Sunday saw us all back at The Martial Arts Academy. It was bright and early for our instructors so they could run through their Dan patterns, something I heard them say they don't get the chance to do often, never mind in a group of others at the same level. 

Session four was divided into three mini sessions, the continuation of self defence as mentioned above, patterns and sparring. Patterns was broken into groups of rank so we could either learn our new pattern or practise the familiar. As is usual, when you have a different instructor you always pick up something new or look at the familiar pattern or movement in a new light due to the different style of teaching which I find enlightening and refreshing.

Next up was sparring. This time we broke in to two separate groups. One for those were for the fitter, younger or more confident among us and one for the more mature ladies with the slower bodies that don't quite work as well as we want them to. I fit in to the latter and our instructor was Ms Cherrington. She explained to us that we can all still spar successfully by adopting or adapting a few simple techniques that play on our strengths or compensate for any difficulties we may have. Veterans starting sparring need plenty of reassurance and by adopting one good attack and one good defence, learning good body positioning and how to move you can achieve success in the ring.

Our final session of the conference was an open panel discussion with our Instructors. We were able ask questions and raise any issues we'd encountered while practising TKD and we got some great feedback on how to deal with such things. Topics covered included training during and after pregnancy and childbirth/c-sections, the importance of strengthening and maintaining pelvic floor and core muscles, nutrition, injuries and handling our own and others expectations and perceptions of females practising TKD, particularly from our male counterparts as at times they tend to lack empathy towards female "issues" faced during training.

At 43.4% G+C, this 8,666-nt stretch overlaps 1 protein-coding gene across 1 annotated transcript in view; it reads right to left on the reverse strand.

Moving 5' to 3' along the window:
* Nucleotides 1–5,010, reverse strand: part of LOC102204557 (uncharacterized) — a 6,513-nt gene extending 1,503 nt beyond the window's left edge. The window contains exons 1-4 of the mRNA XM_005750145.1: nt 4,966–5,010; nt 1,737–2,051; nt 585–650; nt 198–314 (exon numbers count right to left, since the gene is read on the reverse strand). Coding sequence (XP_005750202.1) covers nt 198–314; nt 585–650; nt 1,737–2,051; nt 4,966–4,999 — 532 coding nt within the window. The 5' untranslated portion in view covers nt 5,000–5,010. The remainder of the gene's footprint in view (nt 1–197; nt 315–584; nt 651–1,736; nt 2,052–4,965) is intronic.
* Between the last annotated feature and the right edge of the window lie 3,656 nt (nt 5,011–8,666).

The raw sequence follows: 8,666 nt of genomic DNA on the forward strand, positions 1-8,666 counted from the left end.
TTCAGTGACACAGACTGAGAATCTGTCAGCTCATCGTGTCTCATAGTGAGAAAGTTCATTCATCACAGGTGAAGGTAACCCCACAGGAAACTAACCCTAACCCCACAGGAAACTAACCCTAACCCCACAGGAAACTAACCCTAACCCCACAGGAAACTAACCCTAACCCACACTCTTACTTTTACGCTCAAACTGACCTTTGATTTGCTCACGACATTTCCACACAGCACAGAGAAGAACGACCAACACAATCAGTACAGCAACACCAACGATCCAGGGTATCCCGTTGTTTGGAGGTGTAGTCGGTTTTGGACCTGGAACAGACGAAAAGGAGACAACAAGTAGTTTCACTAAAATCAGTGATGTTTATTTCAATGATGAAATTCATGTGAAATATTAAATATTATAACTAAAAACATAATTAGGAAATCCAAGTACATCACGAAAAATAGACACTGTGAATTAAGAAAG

We were given valuable advice about staying focused on ourselves as individuals, only comparing ourselves with ourselves instead or others (or the men) and staying focused on our personal goals and remembering to remind ourselves why we started Taekwon-Do in the first place.

Supporting each other through conferences and seminars such as this and building networks within our clubs and the organisation was another topic that came up in discussion. We need to make ourselves available to our younger female members and set good examples for the younger girls coming through the ranks especially if we are in a male dominated club with male instructors. The Women's Conference instructors were a fine example of this, leading by example and were a great inspiration to us all.

Through the Women's Conference we can build friendships, networks and support for women, to empower them in their training and combining this with our tenets in training and our daily lives we can build strong, confident women and girls.

Go Girls! We can do anything. See you next year!     

Read more about the Conference - and future evemnts here.